Edinburgh poised to accept short ban on No 8 Nick Haining

Team unlikely to appeal if forward receives three- or four-week suspension for alleged offence against Agen

Nick Haining
Nick Haining has been an impressive signing for Edinburgh since joining in the summer. Image: Fotosport/David Gibson.

EDINBURGH No 8 Nick Haining looks likely to be suspended for three or four weeks at a citation hearing in London today (Wednesday) following an alleged offence in last Friday’s match against Agen. If that is the decision, the club appears set to accept it rather than resorting to an appeal.

Haining has been cited for allegedly “striking Thomas Vincent (Agen No 10) with his head in the 33rd minute of the match in contravention of Law 9.12”. The incident in question involved a clear-out a breakdown in the Challenge Cup fixture, which Edinburgh won 31-10. 

The sanction for the offence carries entry points of a six-week ban for a low-end offence, ten weeks for one in the mid range and 16 to 104 weeks at the top end. Those starting points can then be reduced for previous good behaviour or increased if the player has committed similar offences before.

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Haining has a good disciplinary record, so even if the panel finds him guilty as charged, they could opt to impose only a short ban – presuming they decide he committed a low-end offence with mitigating circumstances. While the Australian-born player has had an impressive start to his time with Edinburgh since signing from Bristol Bears in the summer, the squad is particularly strong in the back row, with John Barclay, Magnus Bradbury, Jamie Ritchie and Bill Mata among those contending for places. A four-week suspension would see Haining miss Friday’s Challenge Cup match at home to Bordeaux, the PRO14 game at Munster and then the Cup double-header with Wasps.

Edinburgh made 12 changes for the Agen game and are expected to make considerable alterations again for Friday’s match at Murrayfield. “We are trying to rotate the squad a bit more,” assistant coach Duncan Hodge said. “It’s probably something we’ve not done that well and perhaps not had the squad to do.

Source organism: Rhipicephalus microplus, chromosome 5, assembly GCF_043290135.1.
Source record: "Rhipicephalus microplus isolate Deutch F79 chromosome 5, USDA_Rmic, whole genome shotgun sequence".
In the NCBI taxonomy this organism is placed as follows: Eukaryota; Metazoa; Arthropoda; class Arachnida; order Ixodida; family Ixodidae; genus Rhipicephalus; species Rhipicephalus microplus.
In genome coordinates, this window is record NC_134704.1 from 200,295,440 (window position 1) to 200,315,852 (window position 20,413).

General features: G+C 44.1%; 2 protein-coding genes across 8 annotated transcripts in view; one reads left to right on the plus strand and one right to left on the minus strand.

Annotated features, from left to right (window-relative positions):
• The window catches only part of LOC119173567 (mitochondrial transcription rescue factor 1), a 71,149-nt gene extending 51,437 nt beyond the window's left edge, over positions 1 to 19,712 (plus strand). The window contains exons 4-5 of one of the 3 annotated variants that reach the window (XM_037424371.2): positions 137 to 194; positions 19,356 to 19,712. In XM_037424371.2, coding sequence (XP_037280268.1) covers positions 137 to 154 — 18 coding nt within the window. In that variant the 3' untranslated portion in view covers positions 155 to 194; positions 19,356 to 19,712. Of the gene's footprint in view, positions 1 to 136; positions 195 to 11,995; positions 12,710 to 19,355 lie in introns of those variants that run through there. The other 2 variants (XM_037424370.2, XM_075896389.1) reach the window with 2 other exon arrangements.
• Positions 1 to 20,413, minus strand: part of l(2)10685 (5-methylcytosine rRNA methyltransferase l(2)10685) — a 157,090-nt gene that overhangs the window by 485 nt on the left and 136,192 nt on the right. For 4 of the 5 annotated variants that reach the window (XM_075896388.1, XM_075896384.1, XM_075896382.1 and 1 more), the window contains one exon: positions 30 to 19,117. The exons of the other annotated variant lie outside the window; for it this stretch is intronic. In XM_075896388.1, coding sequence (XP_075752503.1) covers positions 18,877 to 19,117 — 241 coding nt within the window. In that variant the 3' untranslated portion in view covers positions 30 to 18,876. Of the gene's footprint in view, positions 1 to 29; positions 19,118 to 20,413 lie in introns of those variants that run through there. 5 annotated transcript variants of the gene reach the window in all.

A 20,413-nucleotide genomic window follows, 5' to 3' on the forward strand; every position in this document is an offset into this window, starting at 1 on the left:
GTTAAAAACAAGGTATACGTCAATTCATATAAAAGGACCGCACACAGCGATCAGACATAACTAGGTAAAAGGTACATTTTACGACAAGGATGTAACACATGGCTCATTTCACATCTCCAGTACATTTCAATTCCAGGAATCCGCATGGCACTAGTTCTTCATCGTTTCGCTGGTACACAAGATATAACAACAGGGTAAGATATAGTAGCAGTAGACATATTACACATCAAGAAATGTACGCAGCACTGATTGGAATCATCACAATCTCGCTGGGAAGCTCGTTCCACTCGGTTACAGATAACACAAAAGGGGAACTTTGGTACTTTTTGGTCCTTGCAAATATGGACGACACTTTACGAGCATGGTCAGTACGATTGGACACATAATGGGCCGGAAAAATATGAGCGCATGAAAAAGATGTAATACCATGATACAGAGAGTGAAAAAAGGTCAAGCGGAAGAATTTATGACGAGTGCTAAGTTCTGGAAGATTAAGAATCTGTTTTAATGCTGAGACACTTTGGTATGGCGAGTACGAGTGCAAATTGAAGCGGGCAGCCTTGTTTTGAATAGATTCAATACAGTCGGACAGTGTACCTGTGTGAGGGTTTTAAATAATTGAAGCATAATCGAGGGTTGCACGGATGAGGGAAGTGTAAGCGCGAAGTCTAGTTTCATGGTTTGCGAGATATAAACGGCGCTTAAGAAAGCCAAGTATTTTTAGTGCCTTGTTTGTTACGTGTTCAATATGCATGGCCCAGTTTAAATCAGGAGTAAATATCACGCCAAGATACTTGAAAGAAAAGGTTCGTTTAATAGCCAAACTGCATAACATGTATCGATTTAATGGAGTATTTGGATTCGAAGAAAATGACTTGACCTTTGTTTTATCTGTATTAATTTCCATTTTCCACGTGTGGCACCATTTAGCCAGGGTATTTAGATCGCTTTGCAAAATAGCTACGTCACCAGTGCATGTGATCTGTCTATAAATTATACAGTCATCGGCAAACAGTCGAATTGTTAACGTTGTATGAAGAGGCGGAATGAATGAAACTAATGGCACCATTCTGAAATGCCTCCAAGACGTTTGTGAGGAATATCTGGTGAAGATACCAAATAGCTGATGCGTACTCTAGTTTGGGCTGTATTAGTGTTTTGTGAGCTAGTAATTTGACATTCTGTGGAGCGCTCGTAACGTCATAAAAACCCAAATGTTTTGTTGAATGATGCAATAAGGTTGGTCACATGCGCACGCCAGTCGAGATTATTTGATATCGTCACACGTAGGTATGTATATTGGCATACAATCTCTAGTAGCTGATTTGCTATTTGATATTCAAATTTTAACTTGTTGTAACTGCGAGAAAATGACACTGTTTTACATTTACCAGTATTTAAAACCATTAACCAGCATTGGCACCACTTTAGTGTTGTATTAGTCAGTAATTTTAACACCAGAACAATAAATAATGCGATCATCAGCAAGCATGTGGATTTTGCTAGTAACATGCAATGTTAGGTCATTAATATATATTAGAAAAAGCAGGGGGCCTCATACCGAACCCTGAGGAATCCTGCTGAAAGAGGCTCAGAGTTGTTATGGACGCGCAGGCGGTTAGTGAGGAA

“We’ve got to trust the players. The flipside is that when you select these players they’ve got to stand up and they did that at the weekend. This Friday, whoever’s selected will be no different.”

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Bordeaux beat Wasps 40-30 in their first match, and are currently second in the Top 14 with just two defeats from nine games. But, while they are expected to be formidable opponents, Hodge believes that playing another French team so soon after Agen will make preparation easier.

“The attack and defensive analysis have been very similar. They’re quite alike. It happened last year – we had Toulon and Montpellier back to back. It was a bit of luck that that’s happened, but yeah, a lot of the messaging is similar.

“They’re a good side, they’re well coached, they have got some good individual players. They’re kind of typically French: they’re a big side, based around set piece and a sort of power game, so in that respect they’re no different to Agen, Montpellier and Toulon.

“We’re fit and in good condition and if we can stick to certain markers, we know we’ll be competitive against French teams. You want to keep the ball in play, keep those guys moving – you can’t have high turnovers which means a set piece. Not that we’re not good against set pieces, but you’ve got to think logically about the game and work it back.”

A win in France is commendable at any time, but Hodge was especially pleased by last Friday’s display given the inexperience in the starting line-up. Scrum-half Charlie Shiel, for example, was making his first start for the team after 11 appearances off the bench, and acquitted himself well according to the coach.

“It’s very different when you start a game from when you come off the bench for 20 minutes,” Hodge added. “I’ve been there – when you come off the bench for 20 minutes and everyone else is tired there’s more space and more holes, so it was great for Charlie. I thought he did well. In that first half you probably didn’t see what you experience normally from Charlie in terms of a line break. We saw the other side – the side we need to find out more about from Charlie, which is controlling a game and his kicking and his passing. He certainly did well in the first half, which is good.

“We’re delighted with Dan [Nutton, substitute scrum-half] too. He came off the bench for 20 minutes. Charlie probably tired a bit and Dan was really demonstrative and bossing forwards around and was involved in some good bits of defence and brought some tempo to the game. He was excellent.

“We made a lot of changes and the most pleasing thing was that a lot of guys got some game time and we performed well both sides of the ball. There was a lot of good performances from some guys that haven’t had masses of rugby, so that’s great for morale, it’s great for competition in terms of the Scotland guys coming back in, and it’s a fairly healthy camp just now. 

“So it’s good. We’re probably ahead of where we were last year.”

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About Stuart Bathgate 1232 Articles
Stuart has been the rugby correspondent for both The Scotsman and The Herald, and was also The Scotsman’s chief sports writer for 14 years from 2000.